We have seen two different implementation methodologies emerge. When buying a new ERP system, you should make sure you understand the ERP implementation methodology proposed by the vendor or re-seller and its pros and cons.
The first methodology is the Traditional methodology since it has been around since the early 1980’s. This methodology uses the following phases:
The project managers (customer and vendor) work together to form the ERP implementation team and plan the project based on the right ERP implementation methodology for the project scope and available resources. A kickoff meeting involves the entire team to review the project plan and communicate the company objectives for the project.
The vendor consultants educate the implementation team. In this methodology, this is a very important step. Most advocates of this methodology believe the education of the core team is the key to the customer’s self-sufficiency and a successful project.
The consultants assist the implementation team in designing, configuring and setting up the new system and business processes. The vendor consultants support the implementation team, and the team does the work.
The implementation team tests the system in multiple Conference Room Pilots (CRP). The final CRP becomes a simulated “go-live.” At the end of the phase, the system is accepted by the team as ready to go live. The vendor consultants support the team’s effort. By the end of this phase, the customer team has established a complete understanding of the new system.
The implementation team plans the cutover process and trains the rest of the end-users on the new system. The implementation team performs the training, and the vendor consultants support the team.
The implementation team supports the end-user in the use of the new system. The implementation team provides real-time support. The vendor consultants are also on-site during the first month to support the quick resolution of new problems as they arise.
The second methodology is the Turnkey methodology because it is clearly a vendor-led method. This methodology uses the following phases:
The activities are the same in this phase as the traditional methodology, with the vendor consultant taking a bigger role in the construction of the plan. Also, the vendor project manager is planning the vendor consultants’ time since they are involved full-time in the next four phases of the project.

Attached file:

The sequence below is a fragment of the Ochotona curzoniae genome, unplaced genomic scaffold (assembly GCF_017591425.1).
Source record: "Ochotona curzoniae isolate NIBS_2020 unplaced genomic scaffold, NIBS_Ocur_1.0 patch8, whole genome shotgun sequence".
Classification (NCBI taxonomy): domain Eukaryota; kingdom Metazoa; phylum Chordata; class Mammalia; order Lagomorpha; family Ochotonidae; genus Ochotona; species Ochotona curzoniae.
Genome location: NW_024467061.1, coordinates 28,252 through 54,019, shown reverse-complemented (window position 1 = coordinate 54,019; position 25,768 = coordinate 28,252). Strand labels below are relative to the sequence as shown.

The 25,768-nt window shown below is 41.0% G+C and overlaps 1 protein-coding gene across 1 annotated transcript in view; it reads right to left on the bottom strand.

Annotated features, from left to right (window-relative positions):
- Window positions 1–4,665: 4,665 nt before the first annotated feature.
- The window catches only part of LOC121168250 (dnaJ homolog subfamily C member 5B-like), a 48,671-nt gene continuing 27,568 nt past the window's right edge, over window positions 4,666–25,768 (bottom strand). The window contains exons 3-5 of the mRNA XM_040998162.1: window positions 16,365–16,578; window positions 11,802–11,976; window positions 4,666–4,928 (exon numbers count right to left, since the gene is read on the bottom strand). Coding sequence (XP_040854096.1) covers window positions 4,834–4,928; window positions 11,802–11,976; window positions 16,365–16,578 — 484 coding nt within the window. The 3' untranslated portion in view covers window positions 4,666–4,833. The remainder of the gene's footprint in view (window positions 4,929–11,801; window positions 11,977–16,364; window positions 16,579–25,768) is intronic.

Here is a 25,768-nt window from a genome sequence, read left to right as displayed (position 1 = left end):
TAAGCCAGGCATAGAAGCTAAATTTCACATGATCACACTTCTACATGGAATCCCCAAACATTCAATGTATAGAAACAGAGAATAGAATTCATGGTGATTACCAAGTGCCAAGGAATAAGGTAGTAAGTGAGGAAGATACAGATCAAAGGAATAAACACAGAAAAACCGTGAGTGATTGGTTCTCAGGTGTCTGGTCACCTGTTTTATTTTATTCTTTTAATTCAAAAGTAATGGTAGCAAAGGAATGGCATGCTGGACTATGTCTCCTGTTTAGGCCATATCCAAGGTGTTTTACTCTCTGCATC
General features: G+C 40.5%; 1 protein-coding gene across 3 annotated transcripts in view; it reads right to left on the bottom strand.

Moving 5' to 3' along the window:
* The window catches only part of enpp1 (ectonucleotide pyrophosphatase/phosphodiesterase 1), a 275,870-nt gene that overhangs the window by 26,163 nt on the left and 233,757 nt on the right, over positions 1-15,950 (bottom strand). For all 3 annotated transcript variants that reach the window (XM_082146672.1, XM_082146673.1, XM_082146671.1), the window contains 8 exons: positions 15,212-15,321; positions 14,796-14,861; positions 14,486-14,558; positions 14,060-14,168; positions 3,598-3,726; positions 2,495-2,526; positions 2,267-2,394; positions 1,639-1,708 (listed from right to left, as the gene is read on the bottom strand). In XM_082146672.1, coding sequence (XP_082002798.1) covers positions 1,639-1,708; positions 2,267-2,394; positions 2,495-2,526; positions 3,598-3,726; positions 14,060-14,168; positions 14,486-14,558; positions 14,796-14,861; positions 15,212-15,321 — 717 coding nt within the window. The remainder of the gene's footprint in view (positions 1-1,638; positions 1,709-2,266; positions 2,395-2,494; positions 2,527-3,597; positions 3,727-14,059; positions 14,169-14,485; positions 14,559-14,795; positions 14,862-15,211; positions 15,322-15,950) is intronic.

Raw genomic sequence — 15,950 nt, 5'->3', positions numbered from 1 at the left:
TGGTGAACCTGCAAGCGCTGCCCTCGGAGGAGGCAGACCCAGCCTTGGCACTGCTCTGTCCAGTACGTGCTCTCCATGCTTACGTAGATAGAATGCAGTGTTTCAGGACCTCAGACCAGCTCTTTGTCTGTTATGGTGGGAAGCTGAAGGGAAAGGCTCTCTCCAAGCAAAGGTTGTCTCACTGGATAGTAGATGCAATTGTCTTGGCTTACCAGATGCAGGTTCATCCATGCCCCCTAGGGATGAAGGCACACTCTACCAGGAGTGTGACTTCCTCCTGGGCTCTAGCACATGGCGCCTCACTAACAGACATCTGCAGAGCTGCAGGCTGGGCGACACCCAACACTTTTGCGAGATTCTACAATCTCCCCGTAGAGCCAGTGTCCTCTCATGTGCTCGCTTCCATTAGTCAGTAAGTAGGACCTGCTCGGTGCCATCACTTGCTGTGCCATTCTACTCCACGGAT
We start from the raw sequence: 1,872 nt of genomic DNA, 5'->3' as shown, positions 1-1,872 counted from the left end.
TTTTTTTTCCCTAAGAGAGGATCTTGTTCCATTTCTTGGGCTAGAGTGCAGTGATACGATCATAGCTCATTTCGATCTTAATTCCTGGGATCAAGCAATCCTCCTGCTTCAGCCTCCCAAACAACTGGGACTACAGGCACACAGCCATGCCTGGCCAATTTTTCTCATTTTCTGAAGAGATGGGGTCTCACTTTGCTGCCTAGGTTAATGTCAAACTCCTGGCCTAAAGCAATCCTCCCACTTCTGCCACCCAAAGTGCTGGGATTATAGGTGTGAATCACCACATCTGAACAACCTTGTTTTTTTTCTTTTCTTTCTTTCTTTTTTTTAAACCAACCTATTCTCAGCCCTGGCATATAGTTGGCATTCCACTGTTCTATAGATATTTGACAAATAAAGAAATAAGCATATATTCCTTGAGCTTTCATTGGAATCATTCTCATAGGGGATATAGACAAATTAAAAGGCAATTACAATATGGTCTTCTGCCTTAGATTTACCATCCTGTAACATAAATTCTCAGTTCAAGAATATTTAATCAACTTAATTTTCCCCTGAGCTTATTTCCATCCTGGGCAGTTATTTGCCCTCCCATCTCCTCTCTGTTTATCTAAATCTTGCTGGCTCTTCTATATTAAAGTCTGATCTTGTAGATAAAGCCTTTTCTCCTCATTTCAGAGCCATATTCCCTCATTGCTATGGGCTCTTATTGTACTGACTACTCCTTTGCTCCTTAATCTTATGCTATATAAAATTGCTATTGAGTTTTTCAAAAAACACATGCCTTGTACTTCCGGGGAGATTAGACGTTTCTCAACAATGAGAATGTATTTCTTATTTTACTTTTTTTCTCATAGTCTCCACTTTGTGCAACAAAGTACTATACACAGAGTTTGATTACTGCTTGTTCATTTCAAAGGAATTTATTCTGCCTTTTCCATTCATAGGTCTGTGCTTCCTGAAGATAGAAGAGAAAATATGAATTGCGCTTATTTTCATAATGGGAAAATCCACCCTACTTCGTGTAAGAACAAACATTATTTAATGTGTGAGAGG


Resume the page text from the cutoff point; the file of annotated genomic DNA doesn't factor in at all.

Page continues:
Here we see the major difference between the two methodologies. In this phase, the vendor consultants review the current process, design/configure/setup new processes, and perform an initial test with minimal involvement of the customer team. The customer implementation team is only involved in discovery by providing input on current processes. In essence, the vendor team is providing a “turnkey” approach to system design and the setup of the new system.
In this phase, the vendor team delivers the new system to the customer implementation team and begins to educate the customer team through prototype demonstration workshops. In these reviews, the customer team is getting educated on the new system and the capabilities of the product. The vendor team identifies issues and adjusts the new system as needed. At the end of this phase, the customer team accepts the design of the new system.
In this phase, the vendor team leads the customer team through several phases of a conference room pilot (CRP). The last CRP becomes a simulated “go-live”. When this CRP is completed, the customer team accepts the new system and is ready to go live.
The implementation team plans the cutover process and trains the rest of the end-users on the new system. The implementation team performs the training and the vendor consultants support the team.